We denote both the spectrum and the z transform of a signal by uppercase letters. For example, if the time-waveform is denoted $ x(n)$, its z transform is called $ X(z)$ and its spectrum is therefore $ X(e^{j\omega T})$. The time-waveform $ x(n)$ is said to ``correspond'' to its z transform $ X(z)$, meaning they are transform pairs. This correspondence is often denoted $ x(n)\leftrightarrow X(z)$, or $ x(n)\leftrightarrow X(e^{j\omega T})$. Both the z transform and its special case, the (discrete-time) Fourier transform, are said to transform from the time domain to the frequency domain.

We deal most often with discrete time $ nT$ (or simply $ n$) but continuous frequency $ f$ (or $ \omega=2\pi f$). This is because the computer can represent only digital signals, and digital time-waveforms are discrete in time but may have energy at any frequency. On the other hand, if we were going to talk about FFTs (Fast Fourier Transforms--efficient implementations of the Discrete Fourier Transform, or DFT) [84], then we would have to discretize the frequency variable also in order to represent spectra inside the computer. In this book, however, we use spectra only for conceptual insights into the perceptual effects of digital filtering; therefore, we avoid discrete frequency for simplicity.

When we wish to consider an entire signal as a ``thing in itself,'' we write $ x(\cdot)$, meaning the whole time-waveform ($ x(n)$ for all $ n$), or $ X(\cdot)$, to mean the entire spectrum taken as a whole. Imagine, for example, that we have plotted $ x(n)$ on a strip of paper that is infinitely long. Then $ x(\cdot)$ refers to the complete picture, while $ x(n)$ refers to the $ n$th sample point on the plot.


Complex and Trigonometric Identities

This section gives a summary of some of the more useful mathematical identities for complex numbers and trigonometry in the context of digital filter analysis. For many more, see handbooks of mathematical functions such as Abramowitz and Stegun [2].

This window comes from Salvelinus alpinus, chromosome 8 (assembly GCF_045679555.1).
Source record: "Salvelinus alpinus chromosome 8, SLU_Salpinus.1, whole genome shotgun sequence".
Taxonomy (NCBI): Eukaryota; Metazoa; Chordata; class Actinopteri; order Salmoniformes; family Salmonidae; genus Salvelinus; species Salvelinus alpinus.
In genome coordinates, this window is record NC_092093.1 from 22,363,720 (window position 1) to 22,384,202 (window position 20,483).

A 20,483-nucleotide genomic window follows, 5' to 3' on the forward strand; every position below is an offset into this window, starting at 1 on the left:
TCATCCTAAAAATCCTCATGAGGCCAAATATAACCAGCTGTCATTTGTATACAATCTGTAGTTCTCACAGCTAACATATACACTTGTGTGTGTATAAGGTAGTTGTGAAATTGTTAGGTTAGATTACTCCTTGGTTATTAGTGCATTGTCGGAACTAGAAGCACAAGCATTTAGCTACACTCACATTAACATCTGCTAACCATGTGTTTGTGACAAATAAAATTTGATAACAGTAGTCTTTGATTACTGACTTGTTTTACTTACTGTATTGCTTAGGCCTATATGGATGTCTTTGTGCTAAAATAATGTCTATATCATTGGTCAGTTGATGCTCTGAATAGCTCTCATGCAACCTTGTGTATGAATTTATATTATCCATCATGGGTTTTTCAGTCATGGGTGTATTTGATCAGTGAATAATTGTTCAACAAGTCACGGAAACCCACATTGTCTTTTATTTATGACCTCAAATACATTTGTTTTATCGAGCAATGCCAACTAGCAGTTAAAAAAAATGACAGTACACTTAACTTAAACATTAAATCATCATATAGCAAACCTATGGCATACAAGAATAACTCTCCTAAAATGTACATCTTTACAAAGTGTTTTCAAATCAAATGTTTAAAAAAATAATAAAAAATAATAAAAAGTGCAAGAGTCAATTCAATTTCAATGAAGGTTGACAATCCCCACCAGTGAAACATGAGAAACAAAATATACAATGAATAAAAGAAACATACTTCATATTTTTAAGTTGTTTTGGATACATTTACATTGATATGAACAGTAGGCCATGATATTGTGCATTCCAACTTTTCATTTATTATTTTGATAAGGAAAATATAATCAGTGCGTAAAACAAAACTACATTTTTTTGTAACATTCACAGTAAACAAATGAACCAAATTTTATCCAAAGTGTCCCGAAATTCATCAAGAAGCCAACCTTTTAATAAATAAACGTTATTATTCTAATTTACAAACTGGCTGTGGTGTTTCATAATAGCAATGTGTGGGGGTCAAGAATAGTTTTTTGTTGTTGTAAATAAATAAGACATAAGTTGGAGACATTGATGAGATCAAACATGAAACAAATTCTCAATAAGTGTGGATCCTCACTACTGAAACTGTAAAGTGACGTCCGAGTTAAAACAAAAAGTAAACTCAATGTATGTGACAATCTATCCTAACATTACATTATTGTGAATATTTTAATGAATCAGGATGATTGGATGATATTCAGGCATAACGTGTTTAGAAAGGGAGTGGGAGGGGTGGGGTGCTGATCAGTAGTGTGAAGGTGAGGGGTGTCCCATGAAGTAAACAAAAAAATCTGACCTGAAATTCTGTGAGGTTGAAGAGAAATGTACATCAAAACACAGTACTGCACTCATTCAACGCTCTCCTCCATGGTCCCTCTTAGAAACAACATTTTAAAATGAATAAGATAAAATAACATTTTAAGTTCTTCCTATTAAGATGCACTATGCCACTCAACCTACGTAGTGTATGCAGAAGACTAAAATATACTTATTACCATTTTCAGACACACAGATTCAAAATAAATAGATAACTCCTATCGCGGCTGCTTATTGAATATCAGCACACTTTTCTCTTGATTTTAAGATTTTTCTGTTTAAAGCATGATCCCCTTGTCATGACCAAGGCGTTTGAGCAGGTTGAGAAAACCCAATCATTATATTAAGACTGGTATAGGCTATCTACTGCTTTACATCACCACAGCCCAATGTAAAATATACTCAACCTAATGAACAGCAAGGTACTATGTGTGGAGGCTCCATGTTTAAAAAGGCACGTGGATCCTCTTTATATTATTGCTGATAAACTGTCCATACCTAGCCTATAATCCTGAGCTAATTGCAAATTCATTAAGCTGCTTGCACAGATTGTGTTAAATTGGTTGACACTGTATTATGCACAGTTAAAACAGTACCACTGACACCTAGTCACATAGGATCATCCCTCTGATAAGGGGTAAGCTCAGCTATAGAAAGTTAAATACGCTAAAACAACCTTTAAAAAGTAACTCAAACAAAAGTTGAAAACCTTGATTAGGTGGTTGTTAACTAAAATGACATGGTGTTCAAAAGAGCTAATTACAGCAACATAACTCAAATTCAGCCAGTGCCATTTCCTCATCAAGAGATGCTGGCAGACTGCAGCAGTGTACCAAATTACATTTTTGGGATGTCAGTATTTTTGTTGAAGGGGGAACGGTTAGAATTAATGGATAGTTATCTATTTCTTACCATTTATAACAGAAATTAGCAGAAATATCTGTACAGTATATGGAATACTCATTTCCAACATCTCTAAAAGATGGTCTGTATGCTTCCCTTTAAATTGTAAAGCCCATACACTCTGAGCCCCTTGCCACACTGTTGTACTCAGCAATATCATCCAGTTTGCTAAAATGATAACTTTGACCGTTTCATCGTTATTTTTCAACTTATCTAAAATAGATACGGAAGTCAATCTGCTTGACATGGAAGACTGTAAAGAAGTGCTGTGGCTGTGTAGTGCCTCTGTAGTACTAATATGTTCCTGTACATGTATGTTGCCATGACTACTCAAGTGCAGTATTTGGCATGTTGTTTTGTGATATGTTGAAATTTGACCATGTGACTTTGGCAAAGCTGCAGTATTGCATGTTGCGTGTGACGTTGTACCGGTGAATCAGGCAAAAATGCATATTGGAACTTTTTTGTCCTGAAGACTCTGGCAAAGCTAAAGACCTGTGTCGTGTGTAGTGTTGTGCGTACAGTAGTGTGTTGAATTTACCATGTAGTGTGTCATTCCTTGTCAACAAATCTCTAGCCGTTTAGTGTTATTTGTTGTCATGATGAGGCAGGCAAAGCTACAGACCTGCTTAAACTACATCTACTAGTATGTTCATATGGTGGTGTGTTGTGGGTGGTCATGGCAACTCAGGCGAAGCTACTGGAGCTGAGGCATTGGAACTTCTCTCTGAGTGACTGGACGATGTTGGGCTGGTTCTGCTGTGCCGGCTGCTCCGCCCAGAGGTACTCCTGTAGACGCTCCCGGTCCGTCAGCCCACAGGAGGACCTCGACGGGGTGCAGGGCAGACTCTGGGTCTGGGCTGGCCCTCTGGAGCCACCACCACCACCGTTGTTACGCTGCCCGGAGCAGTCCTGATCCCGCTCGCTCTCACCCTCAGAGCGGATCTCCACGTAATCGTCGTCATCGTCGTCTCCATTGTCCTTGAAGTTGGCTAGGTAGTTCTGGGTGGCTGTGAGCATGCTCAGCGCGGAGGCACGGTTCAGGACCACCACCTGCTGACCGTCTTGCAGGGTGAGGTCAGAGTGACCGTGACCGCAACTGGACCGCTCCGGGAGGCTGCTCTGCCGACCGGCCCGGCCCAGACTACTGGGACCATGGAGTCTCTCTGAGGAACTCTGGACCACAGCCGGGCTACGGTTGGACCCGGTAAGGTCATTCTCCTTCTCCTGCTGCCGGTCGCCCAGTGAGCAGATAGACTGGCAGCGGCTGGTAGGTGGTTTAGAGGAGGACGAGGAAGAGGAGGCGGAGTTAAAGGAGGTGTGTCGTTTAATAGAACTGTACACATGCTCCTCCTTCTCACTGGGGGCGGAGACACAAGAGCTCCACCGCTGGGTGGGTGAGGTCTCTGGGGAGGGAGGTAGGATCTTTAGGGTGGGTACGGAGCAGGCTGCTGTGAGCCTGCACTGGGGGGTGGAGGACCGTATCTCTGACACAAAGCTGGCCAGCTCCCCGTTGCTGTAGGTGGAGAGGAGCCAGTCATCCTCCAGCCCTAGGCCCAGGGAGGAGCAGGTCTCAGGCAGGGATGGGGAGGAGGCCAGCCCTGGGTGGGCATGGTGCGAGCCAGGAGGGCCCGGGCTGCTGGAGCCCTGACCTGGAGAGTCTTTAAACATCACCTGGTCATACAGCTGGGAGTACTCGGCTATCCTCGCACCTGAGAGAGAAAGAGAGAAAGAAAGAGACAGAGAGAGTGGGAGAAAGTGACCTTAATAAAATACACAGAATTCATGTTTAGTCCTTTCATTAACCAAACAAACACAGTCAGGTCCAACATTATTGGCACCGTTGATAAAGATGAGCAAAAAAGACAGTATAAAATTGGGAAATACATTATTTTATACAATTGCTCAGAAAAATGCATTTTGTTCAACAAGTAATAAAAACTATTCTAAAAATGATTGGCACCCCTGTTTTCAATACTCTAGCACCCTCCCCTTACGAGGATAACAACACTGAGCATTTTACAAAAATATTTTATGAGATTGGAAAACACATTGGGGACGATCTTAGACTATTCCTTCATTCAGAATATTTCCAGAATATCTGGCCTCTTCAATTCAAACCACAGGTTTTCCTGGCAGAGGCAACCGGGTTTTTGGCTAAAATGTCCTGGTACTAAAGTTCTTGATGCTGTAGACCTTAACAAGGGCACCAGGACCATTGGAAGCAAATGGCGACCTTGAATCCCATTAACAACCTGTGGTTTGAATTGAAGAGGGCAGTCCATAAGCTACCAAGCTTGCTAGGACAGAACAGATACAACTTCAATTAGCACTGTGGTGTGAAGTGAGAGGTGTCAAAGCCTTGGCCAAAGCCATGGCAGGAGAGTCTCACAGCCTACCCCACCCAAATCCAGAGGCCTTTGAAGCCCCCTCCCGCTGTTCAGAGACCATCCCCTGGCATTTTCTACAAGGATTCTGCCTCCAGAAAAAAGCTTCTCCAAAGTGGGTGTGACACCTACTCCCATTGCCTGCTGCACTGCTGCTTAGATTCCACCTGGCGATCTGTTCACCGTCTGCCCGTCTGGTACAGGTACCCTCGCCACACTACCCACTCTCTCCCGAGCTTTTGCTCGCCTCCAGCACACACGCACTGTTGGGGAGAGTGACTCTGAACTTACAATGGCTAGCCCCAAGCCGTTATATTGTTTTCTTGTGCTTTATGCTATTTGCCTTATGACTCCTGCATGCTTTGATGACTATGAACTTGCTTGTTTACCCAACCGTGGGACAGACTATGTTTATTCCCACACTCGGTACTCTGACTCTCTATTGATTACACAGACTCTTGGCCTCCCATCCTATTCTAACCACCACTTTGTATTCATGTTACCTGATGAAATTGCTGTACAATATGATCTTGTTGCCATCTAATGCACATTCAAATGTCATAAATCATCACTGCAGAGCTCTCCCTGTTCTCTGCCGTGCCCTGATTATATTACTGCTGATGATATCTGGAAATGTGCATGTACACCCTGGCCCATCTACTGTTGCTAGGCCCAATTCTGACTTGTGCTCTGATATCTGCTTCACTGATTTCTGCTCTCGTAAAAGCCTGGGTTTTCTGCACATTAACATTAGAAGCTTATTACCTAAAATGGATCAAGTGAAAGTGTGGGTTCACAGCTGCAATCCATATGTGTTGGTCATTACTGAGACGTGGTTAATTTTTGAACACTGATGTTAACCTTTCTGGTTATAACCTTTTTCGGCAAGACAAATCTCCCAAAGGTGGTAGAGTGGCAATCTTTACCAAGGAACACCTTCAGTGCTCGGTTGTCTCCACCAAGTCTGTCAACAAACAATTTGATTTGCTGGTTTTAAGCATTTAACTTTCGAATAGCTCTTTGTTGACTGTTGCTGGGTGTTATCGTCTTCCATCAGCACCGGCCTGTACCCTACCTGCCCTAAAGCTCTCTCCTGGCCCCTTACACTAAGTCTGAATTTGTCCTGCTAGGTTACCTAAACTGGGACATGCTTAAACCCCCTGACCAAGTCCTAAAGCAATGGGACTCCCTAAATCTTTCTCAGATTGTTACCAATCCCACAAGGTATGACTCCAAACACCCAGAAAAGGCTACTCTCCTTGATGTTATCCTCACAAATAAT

The symbol $ \isdef $ means ``is defined as''; $ z$ stands for a complex number; and $ r$, $ \theta$, $ x$, and $ y$ stand for real numbers. The quantity $ t$ is used below to denote $ \tan(\theta/2)$.

Complex Numbers

\begin{displaymath}
\begin{array}{rclrcl}
\mrr {j}{\isdef }{\sqrt{-1}}{z}{\isdef...
...z}}{=}{\left\vert z\right\vert^2 \;=\; x^2+y^2=r^2}
\end{array}\end{displaymath}


The Exponential Function

\begin{eqnarray*}
\mrr {e^x}{\isdef }{\displaystyle\lim_{n\to\infty}\left(1+\fra...
...{-j\theta}}{2}}
\mrr {e}{=}{2.7\,1828\,1828\,4590\,\ldots}{}{}{}
\end{eqnarray*}


Trigonometric Identities

\begin{eqnarray*}
\mr {\sin(-\theta)}{-\sin(\theta)}%
{\cos(-\theta)}{\cos(\thet...
...{-2\cos\left(\frac{A+B}{2}\right)\cos\left(\frac{A-B}{2}\right)}
\end{eqnarray*}

Trigonometric Identities, Continued

\begin{eqnarray*}
\mr {\sin(A)-\sin(B)}{2\cos\left(\frac{A+B}{2}\right)\sin\left...
...cos(A)\cos(B)}}%
{\tan(A+B)}{\frac{\tan(A+B)}{1-\tan(A)\tan(B)}}
\end{eqnarray*}


Half-Angle Tangent Identities

\begin{displaymath}
\begin{array}{rclrcl}
\mr {t\;\isdef \;\tan\left(\frac{\thet...
...1+t^2}}%
\mrone {\tan(\theta)}{=}{\frac{2t}{1-t^2}}
\end{array}\end{displaymath}


A Sum of Sinusoids at the
Same Frequency is Another
Sinusoid at that Frequency

It is an important and fundamental fact that a sum of sinusoids at the same frequency, but different phase and amplitude, can always be expressed as a single sinusoid at that frequency with some resultant phase and amplitude. An important implication, for example, is that

$\textstyle \parbox{0.8\textwidth}{sinusoids are eigenfunctions of linear time-invariant
(LTI) systems.}$